"The next step goal is to win majors," said Donald, who tied for second at THE PLAYERS Championship last year and shared third at the Masters. "Do I think I can win majors? Absolutely. I think I have a great game for the majors.
"I'm very steady, and that's the main reason why I think if I keep playing the way I've been playing, there's no reason why I can't strive to be the best player in the world. If I can compete and win majors, then surely I can be the best player in the world."
Christian, who left his job as a club professional to caddy for Luke, said he always knew his younger brother would be a great player. The two began playing golf as teenagers when their parents bought a time share on a course in southern Spain.
"He's just a little different than the rest of us three," said Christian, who noted that the two always used to joke as kids that he'd start caddying when Luke became famous. "Our mother even said that when he was born."
Donald was a three-time All-American at Northwestern where he won the Fred Haskins Award and Jack Nicklaus Award as the nation's top collegiate player. He felt his game was best suited to American courses so he decided to give the PGA TOUR a try, making it through q-school on his first attempt. The Southern Farm Bureau Classic win that came in his rookie season was further evidence the decision was the right one.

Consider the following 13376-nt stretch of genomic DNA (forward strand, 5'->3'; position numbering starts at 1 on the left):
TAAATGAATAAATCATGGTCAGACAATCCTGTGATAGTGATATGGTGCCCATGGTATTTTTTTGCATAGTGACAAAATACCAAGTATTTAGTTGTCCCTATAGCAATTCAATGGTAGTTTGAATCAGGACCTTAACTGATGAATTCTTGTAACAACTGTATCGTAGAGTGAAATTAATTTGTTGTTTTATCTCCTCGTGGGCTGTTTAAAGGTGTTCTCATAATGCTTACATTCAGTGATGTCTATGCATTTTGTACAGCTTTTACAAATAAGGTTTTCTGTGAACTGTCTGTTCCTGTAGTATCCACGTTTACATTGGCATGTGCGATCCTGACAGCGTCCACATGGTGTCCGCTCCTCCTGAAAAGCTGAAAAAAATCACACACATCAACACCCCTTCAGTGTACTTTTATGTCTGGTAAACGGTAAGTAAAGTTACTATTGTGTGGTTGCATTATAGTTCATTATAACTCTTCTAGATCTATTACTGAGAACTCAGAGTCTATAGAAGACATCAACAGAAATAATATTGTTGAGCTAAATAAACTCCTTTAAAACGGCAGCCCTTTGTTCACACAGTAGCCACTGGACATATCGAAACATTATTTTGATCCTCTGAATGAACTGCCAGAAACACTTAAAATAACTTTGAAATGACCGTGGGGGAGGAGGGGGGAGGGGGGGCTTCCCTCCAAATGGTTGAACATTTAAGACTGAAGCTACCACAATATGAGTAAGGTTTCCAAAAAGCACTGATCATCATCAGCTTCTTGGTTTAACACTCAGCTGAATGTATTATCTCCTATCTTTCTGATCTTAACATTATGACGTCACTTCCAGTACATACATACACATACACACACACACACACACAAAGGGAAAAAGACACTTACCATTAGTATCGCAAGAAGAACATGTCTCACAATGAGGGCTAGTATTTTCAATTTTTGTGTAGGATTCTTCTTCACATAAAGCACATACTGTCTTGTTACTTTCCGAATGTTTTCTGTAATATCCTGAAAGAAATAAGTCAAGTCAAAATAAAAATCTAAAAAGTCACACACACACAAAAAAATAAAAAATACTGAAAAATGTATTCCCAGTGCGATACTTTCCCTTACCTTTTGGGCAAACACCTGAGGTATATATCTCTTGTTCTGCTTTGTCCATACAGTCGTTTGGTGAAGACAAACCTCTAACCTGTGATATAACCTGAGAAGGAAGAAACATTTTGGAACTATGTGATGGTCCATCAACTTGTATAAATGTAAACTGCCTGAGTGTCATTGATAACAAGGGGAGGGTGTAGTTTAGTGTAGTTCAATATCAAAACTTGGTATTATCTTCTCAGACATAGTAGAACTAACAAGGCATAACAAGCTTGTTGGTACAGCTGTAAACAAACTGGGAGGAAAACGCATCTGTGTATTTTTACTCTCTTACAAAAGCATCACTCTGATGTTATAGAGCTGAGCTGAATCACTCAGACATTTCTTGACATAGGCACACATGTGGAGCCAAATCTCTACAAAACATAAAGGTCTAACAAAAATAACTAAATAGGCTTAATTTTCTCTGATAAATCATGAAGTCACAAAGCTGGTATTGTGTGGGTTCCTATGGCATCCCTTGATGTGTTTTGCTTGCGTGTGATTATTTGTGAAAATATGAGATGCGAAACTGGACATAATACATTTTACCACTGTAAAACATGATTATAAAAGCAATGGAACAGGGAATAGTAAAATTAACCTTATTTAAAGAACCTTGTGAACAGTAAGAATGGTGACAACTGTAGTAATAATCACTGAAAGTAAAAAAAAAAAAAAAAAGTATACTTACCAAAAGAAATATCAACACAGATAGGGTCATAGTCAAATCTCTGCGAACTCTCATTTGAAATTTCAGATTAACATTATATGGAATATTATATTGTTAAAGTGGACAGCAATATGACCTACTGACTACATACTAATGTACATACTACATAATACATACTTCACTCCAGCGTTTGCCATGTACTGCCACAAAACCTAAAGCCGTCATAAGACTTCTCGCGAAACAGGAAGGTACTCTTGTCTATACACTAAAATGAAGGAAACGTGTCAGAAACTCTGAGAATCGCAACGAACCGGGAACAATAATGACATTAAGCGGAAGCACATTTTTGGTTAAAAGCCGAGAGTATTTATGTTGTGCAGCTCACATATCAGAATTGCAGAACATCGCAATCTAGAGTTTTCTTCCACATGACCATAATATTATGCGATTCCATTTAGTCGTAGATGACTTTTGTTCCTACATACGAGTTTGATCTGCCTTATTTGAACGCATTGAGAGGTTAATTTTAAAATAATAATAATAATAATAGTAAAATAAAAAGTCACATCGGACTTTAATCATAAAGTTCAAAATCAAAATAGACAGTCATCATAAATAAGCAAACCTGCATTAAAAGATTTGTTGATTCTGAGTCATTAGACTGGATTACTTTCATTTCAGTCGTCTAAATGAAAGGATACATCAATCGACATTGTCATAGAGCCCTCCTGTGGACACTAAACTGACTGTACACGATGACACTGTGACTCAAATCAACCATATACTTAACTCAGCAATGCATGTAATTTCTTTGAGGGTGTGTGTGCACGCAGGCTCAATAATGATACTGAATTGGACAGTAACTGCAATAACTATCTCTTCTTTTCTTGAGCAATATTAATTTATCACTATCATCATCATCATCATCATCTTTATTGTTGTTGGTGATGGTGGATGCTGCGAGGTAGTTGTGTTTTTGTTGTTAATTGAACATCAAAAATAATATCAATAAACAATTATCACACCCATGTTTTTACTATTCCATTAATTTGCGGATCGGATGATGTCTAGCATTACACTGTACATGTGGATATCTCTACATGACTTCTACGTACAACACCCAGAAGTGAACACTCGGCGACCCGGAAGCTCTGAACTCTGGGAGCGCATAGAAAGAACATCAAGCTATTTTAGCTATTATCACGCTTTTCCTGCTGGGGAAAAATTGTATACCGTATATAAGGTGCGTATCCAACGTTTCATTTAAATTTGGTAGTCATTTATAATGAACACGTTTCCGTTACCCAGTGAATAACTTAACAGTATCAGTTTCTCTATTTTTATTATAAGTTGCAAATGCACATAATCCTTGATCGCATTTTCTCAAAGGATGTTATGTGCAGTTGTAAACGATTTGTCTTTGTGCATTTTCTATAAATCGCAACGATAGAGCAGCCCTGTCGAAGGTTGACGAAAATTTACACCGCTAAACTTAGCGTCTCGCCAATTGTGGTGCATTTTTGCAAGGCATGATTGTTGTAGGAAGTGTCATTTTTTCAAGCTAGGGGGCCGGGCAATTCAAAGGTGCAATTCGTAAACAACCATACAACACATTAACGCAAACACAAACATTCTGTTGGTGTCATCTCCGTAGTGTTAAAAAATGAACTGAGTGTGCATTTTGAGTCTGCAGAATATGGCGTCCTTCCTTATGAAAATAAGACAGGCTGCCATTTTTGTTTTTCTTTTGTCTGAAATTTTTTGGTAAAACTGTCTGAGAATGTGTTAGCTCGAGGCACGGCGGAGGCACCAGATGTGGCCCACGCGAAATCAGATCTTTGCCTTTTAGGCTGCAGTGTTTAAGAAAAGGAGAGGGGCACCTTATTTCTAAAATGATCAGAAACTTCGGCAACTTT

Two wins on the European Tour in 2004 earned Donald a spot on his first European Ryder Cup team. And Sunday's win at The Honda Classic -- and the all-important world ranking points that go with it -- will give Donald a leg up on another berth for the matches that will be played in September at the K Club outside Dublin.
"The Ryder Cup was some of the most pressure I had ever felt," said Donald, who went 2-1-1 in his debut. "And any time you can play in that pressure and experience it and come out on the other side, it's good for you as a player. You definitely draw off that kind of experience when the pressure is on."
Sunday was a day to do just that. Although outwardly calm, Donald needed to summon up all the resolve he could muster on the back nine at the Country Club of Mirasol. As he made the turn, Donald had lost sole possession of the lead he had built with birdies on two of his first four holes.
Donald continued to do the things he does best, though. He ranked first in proximity to the hole, second in fairways hit and fourth in greens in regulation. And he sealed the victory when he one-putted the final six holes, three of them for birdies.
"He's been solid all week," Christian said. "He had a bit of a scary moment in the middle, but he got it back together. In the past he's sometimes had a tendency to try too hard. He just needed to play his own game."
"(I just told myself) to regroup, really,' Donald said, agreeing with his brother. "Just play every shot as it comes and play the golf that I know I can play. That was it, really."